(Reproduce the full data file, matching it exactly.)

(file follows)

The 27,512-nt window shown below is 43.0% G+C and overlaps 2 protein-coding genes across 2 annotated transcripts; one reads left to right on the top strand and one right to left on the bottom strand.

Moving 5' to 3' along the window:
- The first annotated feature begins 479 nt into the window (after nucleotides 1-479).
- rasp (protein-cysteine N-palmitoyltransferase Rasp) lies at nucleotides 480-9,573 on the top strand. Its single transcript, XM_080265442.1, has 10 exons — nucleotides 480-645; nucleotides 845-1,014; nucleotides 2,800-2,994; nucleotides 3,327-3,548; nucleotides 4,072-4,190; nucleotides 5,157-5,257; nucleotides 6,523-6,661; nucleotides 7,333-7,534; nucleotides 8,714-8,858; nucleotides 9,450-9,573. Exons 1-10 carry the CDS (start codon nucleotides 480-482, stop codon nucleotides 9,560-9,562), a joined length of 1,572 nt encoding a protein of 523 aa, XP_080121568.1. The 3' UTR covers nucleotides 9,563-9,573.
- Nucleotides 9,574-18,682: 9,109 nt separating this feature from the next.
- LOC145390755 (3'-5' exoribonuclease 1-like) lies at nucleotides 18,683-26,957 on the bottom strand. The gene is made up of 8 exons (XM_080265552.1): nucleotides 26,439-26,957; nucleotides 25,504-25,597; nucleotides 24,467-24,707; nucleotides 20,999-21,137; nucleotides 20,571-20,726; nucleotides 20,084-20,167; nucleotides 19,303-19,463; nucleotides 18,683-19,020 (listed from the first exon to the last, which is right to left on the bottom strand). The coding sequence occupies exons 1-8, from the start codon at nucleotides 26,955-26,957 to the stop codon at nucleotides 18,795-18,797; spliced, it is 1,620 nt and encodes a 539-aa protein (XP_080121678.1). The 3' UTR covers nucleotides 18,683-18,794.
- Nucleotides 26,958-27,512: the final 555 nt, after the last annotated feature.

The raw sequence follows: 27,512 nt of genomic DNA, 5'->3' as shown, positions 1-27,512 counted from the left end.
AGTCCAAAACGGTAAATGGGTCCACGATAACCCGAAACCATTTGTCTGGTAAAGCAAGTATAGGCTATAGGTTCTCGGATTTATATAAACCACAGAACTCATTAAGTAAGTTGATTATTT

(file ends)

The 27,512-nt window shown below is 43.0% G+C and overlaps 2 protein-coding genes across 2 annotated transcripts; one reads left to right on the top strand and one right to left on the bottom strand.

Moving 5' to 3' along the window:
- The first annotated feature begins 479 nt into the window (after nucleotides 1-479).
- rasp (protein-cysteine N-palmitoyltransferase Rasp) lies at nucleotides 480-9,573 on the top strand. Its single transcript, XM_080265442.1, has 10 exons — nucleotides 480-645; nucleotides 845-1,014; nucleotides 2,800-2,994; nucleotides 3,327-3,548; nucleotides 4,072-4,190; nucleotides 5,157-5,257; nucleotides 6,523-6,661; nucleotides 7,333-7,534; nucleotides 8,714-8,858; nucleotides 9,450-9,573. Exons 1-10 carry the CDS (start codon nucleotides 480-482, stop codon nucleotides 9,560-9,562), a joined length of 1,572 nt encoding a protein of 523 aa, XP_080121568.1. The 3' UTR covers nucleotides 9,563-9,573.
- Nucleotides 9,574-18,682: 9,109 nt separating this feature from the next.
- LOC145390755 (3'-5' exoribonuclease 1-like) lies at nucleotides 18,683-26,957 on the bottom strand. The gene is made up of 8 exons (XM_080265552.1): nucleotides 26,439-26,957; nucleotides 25,504-25,597; nucleotides 24,467-24,707; nucleotides 20,999-21,137; nucleotides 20,571-20,726; nucleotides 20,084-20,167; nucleotides 19,303-19,463; nucleotides 18,683-19,020 (listed from the first exon to the last, which is right to left on the bottom strand). The coding sequence occupies exons 1-8, from the start codon at nucleotides 26,955-26,957 to the stop codon at nucleotides 18,795-18,797; spliced, it is 1,620 nt and encodes a 539-aa protein (XP_080121678.1). The 3' UTR covers nucleotides 18,683-18,794.
- Nucleotides 26,958-27,512: the final 555 nt, after the last annotated feature.

The raw sequence follows: 27,512 nt of genomic DNA, 5'->3' as shown, positions 1-27,512 counted from the left end.
AGTCCAAAACGGTAAATGGGTCCACGATAACCCGAAACCATTTGTCTGGTAAAGCAAGTATAGGCTATAGGTTCTCGGATTTATATAAACCACAGAACTCATTAAGTAAGTTGATTATTT